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How close are we to a cashless society?

With tap and go payments becoming ever more popular and the advent of instant transfers between domestic bank accounts, how much longer will we be using cash as a form of payment? Find out more about when we can expect Australia to go completely cashless and what it means for us, as business owners and consumers.

Got any cash on you?

According to recent survey results produced by You Gov Galaxy and commissioned by payments provider Square, the average answer to this questions is likely to be ‘about $38’ if you’re under the age of 40. Baby boomers are much more likely to have a few more notes and coins on them, carrying $72 in cash on average. And almost five million Aussies haven’t visited an ATM within the last 4 weeks or can’t even recall the last time they withdrew cash[1].

Put this together with the Reserve Bank of Australia’s report from 2016 that found only 37% of payments in Australia were being made in cash and you can see where we’re heading – a time when having cash just won’t be necessary or practical for the vast majority of the transactions we make. Using the RBA’s data from 2016, comparison site Finder have forecast that cash could disappear completely from Australia as soon as 2026[2]. But do we have good reason to look forward to being a cashless economy and society?

Tap happy?

Unfortunately, the convenience of tap and go payments may end up having a negative impact on our ability to keep our spending within reasonable limits. According to a study from the University of Sydney, people can be expected to spend up to 50% more by paying with any payment type other than cash. “There’s good empirical evidence that people spend more money when they don’t actually have to use cash, and that goes across different alternative forms of payment,” says Donnel Briley, Professor of Marketing and Behavioural Psychology at the University of Sydney.

A survey of high school students back in 2017 demonstrated that many teens simply don’t understand key concepts around personal borrowing with credit cards. This makes them particularly vulnerable to the perils of buying something without really thinking through how much it costs in real terms. When there is interest to pay on their purchase, as well as the opportunity cost of having already spent the money, young people can be particularly vulnerable, to buyer regret as well as serious financial struggles when they’re saddled with repayments on long-term debts.

For parents of kids, teens and young adults – help is at hand. In 2018, the FPA commissioned research into our ‘invisible money’ generation and how parents are handling the challenges of raising kids to be financially savvy in an increasingly cashless context. The How to talk money with children e-book[3] is packed with insights, advice and tips from experts on sharing good money habits with children in the digital age.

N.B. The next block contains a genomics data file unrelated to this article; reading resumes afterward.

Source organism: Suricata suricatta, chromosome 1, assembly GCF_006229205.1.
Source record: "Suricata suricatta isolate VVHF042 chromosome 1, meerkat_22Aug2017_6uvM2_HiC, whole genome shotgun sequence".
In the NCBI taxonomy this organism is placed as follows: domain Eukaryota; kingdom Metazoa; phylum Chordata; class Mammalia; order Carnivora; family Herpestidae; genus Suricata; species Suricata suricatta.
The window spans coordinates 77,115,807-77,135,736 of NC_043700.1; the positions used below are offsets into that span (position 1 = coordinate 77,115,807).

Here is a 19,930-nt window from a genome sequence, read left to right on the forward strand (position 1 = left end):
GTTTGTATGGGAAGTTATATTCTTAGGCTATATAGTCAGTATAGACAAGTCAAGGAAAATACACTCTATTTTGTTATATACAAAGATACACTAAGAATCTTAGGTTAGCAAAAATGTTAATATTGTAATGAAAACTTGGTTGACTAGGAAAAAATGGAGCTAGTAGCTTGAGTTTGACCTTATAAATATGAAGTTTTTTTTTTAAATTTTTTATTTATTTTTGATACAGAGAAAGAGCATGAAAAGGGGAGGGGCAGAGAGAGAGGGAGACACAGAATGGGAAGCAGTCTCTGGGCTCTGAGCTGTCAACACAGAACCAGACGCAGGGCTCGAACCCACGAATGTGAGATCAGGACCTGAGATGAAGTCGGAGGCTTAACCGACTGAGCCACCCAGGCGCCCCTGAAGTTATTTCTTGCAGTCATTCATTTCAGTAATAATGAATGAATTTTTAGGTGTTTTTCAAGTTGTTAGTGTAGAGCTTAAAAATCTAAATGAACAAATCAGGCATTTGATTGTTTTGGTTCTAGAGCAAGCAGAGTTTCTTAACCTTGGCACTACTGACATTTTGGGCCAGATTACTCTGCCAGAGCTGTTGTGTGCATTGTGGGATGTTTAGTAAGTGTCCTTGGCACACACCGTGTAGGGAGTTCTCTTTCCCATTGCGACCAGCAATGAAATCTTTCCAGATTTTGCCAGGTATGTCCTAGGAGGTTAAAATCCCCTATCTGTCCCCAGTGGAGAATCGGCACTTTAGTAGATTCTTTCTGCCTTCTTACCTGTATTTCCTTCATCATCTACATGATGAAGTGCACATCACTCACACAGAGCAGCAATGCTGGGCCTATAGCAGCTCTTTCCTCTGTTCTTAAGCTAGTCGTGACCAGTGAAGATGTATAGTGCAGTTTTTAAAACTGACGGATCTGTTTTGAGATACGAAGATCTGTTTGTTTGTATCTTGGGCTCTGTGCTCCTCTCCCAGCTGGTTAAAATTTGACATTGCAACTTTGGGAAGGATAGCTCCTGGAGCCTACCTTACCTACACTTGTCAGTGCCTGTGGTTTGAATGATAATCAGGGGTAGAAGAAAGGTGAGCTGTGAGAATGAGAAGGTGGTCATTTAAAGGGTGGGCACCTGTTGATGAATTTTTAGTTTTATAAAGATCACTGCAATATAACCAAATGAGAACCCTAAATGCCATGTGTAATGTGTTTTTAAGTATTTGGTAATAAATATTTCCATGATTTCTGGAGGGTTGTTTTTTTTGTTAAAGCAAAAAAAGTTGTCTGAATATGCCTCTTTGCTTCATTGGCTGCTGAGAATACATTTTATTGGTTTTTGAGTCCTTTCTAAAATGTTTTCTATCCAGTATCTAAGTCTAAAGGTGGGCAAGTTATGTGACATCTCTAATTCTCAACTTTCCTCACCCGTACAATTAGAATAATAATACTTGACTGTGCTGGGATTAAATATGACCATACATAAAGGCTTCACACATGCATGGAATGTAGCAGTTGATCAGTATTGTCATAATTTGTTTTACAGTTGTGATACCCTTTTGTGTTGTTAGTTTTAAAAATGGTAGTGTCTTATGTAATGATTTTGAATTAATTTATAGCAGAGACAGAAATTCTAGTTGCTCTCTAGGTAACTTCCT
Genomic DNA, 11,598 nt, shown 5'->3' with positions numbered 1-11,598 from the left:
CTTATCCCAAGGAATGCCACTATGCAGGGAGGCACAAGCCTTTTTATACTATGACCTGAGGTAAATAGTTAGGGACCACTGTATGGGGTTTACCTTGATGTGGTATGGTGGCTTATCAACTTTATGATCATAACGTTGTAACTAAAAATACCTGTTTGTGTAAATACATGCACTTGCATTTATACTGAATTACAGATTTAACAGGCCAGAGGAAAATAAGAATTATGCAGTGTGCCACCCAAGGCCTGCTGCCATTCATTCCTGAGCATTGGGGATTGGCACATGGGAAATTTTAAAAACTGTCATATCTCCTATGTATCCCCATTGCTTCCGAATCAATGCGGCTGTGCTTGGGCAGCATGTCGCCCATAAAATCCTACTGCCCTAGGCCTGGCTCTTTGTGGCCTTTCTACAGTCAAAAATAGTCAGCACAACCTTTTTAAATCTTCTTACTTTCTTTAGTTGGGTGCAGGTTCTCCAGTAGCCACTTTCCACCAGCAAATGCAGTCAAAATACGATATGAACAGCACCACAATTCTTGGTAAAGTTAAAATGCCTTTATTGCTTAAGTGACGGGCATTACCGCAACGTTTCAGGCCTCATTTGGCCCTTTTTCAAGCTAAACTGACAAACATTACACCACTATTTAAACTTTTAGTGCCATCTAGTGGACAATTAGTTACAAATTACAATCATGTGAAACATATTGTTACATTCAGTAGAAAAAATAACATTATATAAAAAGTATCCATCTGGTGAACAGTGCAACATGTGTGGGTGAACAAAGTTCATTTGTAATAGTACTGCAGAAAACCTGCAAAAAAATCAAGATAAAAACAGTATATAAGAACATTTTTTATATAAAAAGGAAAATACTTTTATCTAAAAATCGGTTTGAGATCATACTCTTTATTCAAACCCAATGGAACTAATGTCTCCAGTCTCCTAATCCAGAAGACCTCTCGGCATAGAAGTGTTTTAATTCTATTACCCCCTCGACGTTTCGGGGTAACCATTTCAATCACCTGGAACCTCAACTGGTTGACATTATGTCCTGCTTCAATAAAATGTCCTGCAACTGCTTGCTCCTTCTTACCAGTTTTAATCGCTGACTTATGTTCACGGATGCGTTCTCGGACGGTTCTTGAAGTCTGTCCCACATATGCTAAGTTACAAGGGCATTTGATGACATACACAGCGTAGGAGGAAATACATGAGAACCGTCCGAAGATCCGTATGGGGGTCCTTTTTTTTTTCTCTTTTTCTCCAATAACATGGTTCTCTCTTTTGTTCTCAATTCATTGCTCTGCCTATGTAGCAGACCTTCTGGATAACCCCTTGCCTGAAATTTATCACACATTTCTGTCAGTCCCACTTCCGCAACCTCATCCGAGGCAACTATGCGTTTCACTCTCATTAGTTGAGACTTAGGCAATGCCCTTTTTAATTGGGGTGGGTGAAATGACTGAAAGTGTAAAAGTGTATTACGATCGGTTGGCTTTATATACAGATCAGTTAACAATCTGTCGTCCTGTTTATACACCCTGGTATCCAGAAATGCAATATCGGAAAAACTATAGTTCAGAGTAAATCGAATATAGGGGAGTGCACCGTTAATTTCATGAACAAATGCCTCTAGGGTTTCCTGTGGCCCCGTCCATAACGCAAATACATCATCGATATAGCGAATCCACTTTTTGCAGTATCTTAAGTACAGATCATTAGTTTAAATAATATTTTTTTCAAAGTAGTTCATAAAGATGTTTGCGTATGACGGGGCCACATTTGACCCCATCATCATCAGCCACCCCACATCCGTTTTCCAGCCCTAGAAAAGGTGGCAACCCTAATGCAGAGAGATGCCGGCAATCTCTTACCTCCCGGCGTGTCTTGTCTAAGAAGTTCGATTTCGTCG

Good and bad for business

As well as presenting economic challenges for consumers, a cashless world also has pros and cons for businesses. While some small and medium sized businesses might celebrate saying goodbye to hours spent counting notes and coins – 216 hours on average each year according to the You Gov Galaxy/Square survey – others could be losing out on revenue with less cash changing hands. A 2017 survey by ME Bank reports a 51% fall in cash payments in the last five years for industry employees traditionally remunerated in cash, such as tradespeople and hospitality staff. Tipping and on-the-spot charity donations are two of the biggest casualties of the disappearance of cash, with each recording falls of 45% and 44% respectively in the frequency of cash payments in the same period.

Easier than EFT

A significant game changer for Australia’s move towards being cash-free could well be the National Payments Platform (NPP). Officially launched in February 2018, the NPP technology could end up replacing many EFT and cash transactions but hasn’t been offered broadly by financial services institutions yet. Assuming that widespread adoption of the NPP, and its associated services like PayID and Osko, are just a matter of time, the move towards a cash-free economy could pick up speed in the months and years to come. Watch this space….

Want to get ready for a brave new cash-free world? Read our insider’s guide to invisible money to get up to speed on all the latest apps and advice.

[1] The Australian, One-in-three shoppers go cashless: poll, Luke Costin, 17 September 2018

[2], Cash payments predicted to disappear within a decade as tap and go takes over, Alexis Carey, 24 May 2018, “A projection of that data by comparison site has revealed that if the current trend continues, physical cash could vanish in Australia as soon as 2026.”

[3] Contact us at COMPASS if you would like a copy of this e-book.

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